In May, a group called Accountable Tech, which calls itself a "small nonprofit taking on Big Tech companies," organized a corporate boycott to protest Elon Musk's bid to buy Twitter. In the midwest, a group called Opportunity Wisconsin, which bills itself as a "coalition of Wisconsin residents," ran a deluge of TV ads slamming Republican senator Ron Johnson for his tax policies. And in Arizona, an organization of "grassroots racial justice" activists called Just Democracy released a video blasting Democratic senator Kyrsten Sinema for failing to support the Biden administration's legislative agenda.
None of these groups actually exist. They are all registered trade names for the North Fund, a shape-shifting nonprofit group that uses aliases to push an array of left-wing causes from a shell office in Washington, D.C., according to corporate records.
Political watchdogs say the fund, which isn't required to disclose the donors behind its $66 million budget, is gearing up to be one of the most consequential dark-money players of the midterm elections. And while "astroturf" groups are nothing new in politics, critics say the North Fund is part of a new breed—moving away from specific policy advocacy and delving into electoral politics.
"North Fund has said screw it," said Hayden Ludwig, a senior investigator with the Capital Research Center. "They've just decided to be as partisan as they can."
"Their money has been pretty much exclusively focused on Senate races, on ballot initiatives, and a few things kind of related to that," Ludwig added. "The general theme there is cementing permanent Democratic majorities in Congress."
The North Fund, which was founded in 2018, is helmed by a handful of Democratic operatives, including former Clinton aide Jim Gerstein. It operates under at least eight trade names, according to D.C. corporate records, including "51 for 51," a group pushing for statehood for the heavily Democratic District of Columbia, and the "Voting Rights Lab Action," which advocates for voting policy reforms favorable to Democrats.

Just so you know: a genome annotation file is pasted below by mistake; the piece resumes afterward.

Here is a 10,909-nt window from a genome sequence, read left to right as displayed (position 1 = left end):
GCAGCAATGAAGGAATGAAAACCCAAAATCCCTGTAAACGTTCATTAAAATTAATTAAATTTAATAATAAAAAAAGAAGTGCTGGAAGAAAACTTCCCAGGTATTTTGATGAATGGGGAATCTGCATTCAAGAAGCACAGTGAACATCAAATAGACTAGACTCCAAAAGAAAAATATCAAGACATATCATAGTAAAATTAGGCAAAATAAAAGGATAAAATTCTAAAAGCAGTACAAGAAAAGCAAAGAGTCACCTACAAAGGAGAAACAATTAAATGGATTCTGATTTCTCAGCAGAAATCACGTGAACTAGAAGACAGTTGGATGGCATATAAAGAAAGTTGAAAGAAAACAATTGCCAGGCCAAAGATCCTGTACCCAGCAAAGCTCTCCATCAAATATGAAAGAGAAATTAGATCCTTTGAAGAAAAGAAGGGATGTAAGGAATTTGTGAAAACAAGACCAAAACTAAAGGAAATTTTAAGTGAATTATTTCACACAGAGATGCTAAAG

Under the guise of "Opportunity Wisconsin," the group has poured $4 million into negative TV advertising against Johnson, making it one of the top-spending outside groups in the state. Through another alias, the "Democracy Docket Action Fund," the nonprofit has helped finance state-level redistricting lawsuits that favor Democrats across the country. And the "Accountable Tech" boycott campaign, which seeks to pressure Twitter to restrict speech from conservative outlets and Republican politicians, has received international news coverage.
"From trying to make D.C. a state to funding [Democratic operative] Marc Elias's politicized lawsuits, North Fund's presence is often felt but their very existence is virtually unknown," Caitlin Sutherland, the executive director of the Americans for Public Trust watchdog group, told the Washington Free Beacon. "If untraceable money is flooding the latest policy or legislative fight under the guise of grassroots activism, chances are, North Fund is behind it."
Critics say organizations like the North Fund can also have an outsized impact on the private sector, because corporations have a hard time discerning its work from bona fide grassroots groups.